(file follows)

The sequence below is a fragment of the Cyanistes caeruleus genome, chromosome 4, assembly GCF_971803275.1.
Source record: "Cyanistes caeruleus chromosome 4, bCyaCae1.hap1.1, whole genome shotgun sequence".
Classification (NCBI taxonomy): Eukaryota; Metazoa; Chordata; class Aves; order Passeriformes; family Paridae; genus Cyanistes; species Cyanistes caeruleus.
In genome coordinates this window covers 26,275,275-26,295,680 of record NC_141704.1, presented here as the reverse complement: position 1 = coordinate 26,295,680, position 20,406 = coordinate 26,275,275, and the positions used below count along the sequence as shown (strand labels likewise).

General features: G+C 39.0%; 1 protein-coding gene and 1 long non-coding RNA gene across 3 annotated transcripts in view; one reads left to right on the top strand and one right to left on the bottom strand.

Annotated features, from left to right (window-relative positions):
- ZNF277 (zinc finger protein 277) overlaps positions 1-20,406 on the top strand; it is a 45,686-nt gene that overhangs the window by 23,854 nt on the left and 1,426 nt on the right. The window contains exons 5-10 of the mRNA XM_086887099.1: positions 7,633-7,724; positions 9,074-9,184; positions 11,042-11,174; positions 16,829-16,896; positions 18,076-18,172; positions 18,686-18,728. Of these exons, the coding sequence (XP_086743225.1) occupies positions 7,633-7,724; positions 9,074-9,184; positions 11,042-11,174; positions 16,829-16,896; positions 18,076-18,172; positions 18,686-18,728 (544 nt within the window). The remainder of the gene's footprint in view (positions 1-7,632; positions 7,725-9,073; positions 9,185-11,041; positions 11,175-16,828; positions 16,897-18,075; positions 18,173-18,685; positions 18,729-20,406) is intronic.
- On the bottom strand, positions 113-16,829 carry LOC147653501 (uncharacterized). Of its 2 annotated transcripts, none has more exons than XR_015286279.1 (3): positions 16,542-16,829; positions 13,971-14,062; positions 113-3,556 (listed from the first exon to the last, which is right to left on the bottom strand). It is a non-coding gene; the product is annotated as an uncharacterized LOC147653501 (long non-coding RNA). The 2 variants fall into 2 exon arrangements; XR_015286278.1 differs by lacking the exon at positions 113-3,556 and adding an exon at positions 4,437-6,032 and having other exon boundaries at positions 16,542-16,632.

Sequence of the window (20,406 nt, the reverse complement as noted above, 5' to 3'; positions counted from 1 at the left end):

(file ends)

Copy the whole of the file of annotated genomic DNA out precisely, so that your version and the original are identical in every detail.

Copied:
The sequence below is a fragment of the Cyanistes caeruleus genome, chromosome 4, assembly GCF_971803275.1.
Source record: "Cyanistes caeruleus chromosome 4, bCyaCae1.hap1.1, whole genome shotgun sequence".
Classification (NCBI taxonomy): Eukaryota; Metazoa; Chordata; class Aves; order Passeriformes; family Paridae; genus Cyanistes; species Cyanistes caeruleus.
In genome coordinates this window covers 26,275,275-26,295,680 of record NC_141704.1, presented here as the reverse complement: position 1 = coordinate 26,295,680, position 20,406 = coordinate 26,275,275, and the positions used below count along the sequence as shown (strand labels likewise).

General features: G+C 39.0%; 1 protein-coding gene and 1 long non-coding RNA gene across 3 annotated transcripts in view; one reads left to right on the top strand and one right to left on the bottom strand.

Annotated features, from left to right (window-relative positions):
- ZNF277 (zinc finger protein 277) overlaps positions 1-20,406 on the top strand; it is a 45,686-nt gene that overhangs the window by 23,854 nt on the left and 1,426 nt on the right. The window contains exons 5-10 of the mRNA XM_086887099.1: positions 7,633-7,724; positions 9,074-9,184; positions 11,042-11,174; positions 16,829-16,896; positions 18,076-18,172; positions 18,686-18,728. Of these exons, the coding sequence (XP_086743225.1) occupies positions 7,633-7,724; positions 9,074-9,184; positions 11,042-11,174; positions 16,829-16,896; positions 18,076-18,172; positions 18,686-18,728 (544 nt within the window). The remainder of the gene's footprint in view (positions 1-7,632; positions 7,725-9,073; positions 9,185-11,041; positions 11,175-16,828; positions 16,897-18,075; positions 18,173-18,685; positions 18,729-20,406) is intronic.
- On the bottom strand, positions 113-16,829 carry LOC147653501 (uncharacterized). Of its 2 annotated transcripts, none has more exons than XR_015286279.1 (3): positions 16,542-16,829; positions 13,971-14,062; positions 113-3,556 (listed from the first exon to the last, which is right to left on the bottom strand). It is a non-coding gene; the product is annotated as an uncharacterized LOC147653501 (long non-coding RNA). The 2 variants fall into 2 exon arrangements; XR_015286278.1 differs by lacking the exon at positions 113-3,556 and adding an exon at positions 4,437-6,032 and having other exon boundaries at positions 16,542-16,632.

Sequence of the window (20,406 nt, the reverse complement as noted above, 5' to 3'; positions counted from 1 at the left end):